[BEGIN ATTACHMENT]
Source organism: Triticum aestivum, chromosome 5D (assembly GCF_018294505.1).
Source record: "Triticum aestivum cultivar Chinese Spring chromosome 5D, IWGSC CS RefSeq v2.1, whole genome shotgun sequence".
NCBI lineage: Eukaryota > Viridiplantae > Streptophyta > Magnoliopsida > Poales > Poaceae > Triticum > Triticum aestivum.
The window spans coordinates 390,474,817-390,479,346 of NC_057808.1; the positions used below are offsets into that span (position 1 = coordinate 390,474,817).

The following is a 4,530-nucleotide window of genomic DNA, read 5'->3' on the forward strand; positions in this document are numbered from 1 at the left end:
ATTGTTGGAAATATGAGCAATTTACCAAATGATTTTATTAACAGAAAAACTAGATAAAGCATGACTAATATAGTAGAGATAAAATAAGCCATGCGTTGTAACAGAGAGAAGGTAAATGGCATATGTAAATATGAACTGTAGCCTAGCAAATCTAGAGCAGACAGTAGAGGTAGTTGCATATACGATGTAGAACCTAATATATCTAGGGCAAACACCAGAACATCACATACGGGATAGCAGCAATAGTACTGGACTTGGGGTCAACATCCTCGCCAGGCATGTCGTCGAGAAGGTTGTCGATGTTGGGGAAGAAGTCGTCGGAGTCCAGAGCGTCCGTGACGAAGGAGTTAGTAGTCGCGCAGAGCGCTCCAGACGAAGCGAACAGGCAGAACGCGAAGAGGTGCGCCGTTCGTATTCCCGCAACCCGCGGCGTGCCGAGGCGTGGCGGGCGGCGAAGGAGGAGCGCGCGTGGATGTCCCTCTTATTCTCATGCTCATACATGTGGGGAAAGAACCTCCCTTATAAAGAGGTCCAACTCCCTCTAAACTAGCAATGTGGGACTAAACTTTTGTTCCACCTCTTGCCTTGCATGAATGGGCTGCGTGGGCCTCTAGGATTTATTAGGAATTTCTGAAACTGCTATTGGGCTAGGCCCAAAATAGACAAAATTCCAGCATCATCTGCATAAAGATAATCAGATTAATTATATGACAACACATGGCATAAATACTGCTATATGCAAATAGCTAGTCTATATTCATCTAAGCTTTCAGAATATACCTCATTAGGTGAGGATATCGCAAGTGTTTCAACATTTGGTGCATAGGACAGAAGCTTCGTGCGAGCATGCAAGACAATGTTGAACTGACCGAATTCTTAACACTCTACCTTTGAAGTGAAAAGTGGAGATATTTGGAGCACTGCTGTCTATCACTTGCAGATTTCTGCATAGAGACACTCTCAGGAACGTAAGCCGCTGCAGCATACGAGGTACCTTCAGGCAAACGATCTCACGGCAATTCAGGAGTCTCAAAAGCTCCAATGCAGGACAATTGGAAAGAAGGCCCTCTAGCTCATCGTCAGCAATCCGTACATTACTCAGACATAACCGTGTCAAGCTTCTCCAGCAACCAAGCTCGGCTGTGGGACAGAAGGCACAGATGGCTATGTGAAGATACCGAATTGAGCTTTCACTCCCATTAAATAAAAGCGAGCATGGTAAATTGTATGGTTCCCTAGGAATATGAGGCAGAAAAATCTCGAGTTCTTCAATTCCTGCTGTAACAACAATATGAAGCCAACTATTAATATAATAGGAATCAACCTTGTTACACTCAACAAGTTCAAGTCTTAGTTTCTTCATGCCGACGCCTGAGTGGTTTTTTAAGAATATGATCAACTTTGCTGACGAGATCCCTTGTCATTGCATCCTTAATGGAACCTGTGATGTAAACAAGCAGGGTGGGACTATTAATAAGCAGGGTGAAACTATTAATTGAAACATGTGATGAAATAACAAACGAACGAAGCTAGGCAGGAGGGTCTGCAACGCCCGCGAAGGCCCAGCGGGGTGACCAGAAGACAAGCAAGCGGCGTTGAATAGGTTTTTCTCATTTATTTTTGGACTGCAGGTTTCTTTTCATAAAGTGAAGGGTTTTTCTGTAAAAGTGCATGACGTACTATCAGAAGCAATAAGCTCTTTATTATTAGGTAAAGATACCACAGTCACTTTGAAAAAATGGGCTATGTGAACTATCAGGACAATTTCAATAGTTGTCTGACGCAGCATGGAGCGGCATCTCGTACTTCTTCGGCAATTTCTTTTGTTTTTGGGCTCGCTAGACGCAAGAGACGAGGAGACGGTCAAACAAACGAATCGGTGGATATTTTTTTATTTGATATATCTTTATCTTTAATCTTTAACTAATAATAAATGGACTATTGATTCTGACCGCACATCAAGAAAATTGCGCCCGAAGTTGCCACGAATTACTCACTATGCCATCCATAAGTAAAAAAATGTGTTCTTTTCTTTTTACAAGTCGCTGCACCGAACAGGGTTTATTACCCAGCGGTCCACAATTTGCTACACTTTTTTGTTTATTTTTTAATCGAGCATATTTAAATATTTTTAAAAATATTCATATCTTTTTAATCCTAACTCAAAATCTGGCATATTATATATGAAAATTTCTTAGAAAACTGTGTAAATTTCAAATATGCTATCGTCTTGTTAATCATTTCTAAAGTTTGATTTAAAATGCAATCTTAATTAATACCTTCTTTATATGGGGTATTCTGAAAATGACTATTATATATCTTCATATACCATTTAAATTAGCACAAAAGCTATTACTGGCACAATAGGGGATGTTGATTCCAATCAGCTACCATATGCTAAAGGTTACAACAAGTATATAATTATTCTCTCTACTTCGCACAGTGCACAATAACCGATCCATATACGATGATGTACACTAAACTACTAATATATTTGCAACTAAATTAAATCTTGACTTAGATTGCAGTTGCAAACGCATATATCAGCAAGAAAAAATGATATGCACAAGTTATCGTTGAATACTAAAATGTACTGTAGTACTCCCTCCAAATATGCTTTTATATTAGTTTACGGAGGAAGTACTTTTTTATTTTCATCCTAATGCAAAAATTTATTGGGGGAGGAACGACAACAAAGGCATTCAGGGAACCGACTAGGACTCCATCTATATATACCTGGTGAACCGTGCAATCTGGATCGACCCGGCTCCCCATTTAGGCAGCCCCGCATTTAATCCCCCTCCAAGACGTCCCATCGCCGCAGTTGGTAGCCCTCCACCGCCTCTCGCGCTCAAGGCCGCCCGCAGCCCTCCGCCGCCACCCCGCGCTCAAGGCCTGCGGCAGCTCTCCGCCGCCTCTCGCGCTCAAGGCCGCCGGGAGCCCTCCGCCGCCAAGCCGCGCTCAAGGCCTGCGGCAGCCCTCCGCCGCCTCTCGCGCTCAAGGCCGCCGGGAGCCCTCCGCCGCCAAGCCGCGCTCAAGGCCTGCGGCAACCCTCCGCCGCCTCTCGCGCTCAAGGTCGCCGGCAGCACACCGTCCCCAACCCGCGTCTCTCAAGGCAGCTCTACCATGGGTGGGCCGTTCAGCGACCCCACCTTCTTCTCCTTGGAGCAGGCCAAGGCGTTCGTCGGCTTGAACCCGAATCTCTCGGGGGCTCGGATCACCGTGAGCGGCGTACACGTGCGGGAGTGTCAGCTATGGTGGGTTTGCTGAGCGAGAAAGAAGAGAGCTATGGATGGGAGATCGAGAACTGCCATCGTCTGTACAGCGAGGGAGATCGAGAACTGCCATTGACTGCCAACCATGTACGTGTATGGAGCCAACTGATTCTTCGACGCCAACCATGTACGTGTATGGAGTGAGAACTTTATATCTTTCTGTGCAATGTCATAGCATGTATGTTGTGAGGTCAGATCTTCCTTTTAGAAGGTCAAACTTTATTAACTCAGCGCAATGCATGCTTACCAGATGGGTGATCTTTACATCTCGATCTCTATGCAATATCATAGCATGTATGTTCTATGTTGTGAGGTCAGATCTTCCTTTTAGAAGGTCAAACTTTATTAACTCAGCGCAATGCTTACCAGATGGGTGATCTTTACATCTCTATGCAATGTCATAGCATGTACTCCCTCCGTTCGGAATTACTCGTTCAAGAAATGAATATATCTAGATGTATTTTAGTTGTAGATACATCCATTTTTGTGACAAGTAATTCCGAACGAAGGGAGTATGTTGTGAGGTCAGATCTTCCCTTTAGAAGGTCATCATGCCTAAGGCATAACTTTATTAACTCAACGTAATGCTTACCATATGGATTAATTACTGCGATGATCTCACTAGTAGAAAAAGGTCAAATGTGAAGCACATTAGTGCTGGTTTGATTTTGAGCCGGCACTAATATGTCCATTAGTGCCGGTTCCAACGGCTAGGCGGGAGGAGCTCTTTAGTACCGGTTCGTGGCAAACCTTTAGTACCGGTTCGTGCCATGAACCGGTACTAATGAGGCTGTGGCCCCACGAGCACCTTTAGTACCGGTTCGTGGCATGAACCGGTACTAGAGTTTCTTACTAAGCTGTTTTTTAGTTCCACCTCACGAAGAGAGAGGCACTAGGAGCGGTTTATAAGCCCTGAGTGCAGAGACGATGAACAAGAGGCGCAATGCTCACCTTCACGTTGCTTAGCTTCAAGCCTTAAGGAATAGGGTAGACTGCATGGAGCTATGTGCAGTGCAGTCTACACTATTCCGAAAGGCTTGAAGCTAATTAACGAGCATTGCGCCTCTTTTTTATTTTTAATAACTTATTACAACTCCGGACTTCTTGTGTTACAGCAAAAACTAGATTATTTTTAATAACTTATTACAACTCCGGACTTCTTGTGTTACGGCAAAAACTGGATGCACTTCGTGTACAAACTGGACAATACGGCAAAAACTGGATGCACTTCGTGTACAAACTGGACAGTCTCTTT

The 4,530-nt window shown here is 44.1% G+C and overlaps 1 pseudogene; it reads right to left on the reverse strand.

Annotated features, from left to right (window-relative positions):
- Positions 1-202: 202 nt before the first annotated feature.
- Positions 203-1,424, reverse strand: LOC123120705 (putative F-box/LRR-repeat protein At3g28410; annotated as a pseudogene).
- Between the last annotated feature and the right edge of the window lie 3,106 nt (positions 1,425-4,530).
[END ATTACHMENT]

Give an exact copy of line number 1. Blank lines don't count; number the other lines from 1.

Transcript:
Source organism: Triticum aestivum, chromosome 5D (assembly GCF_018294505.1).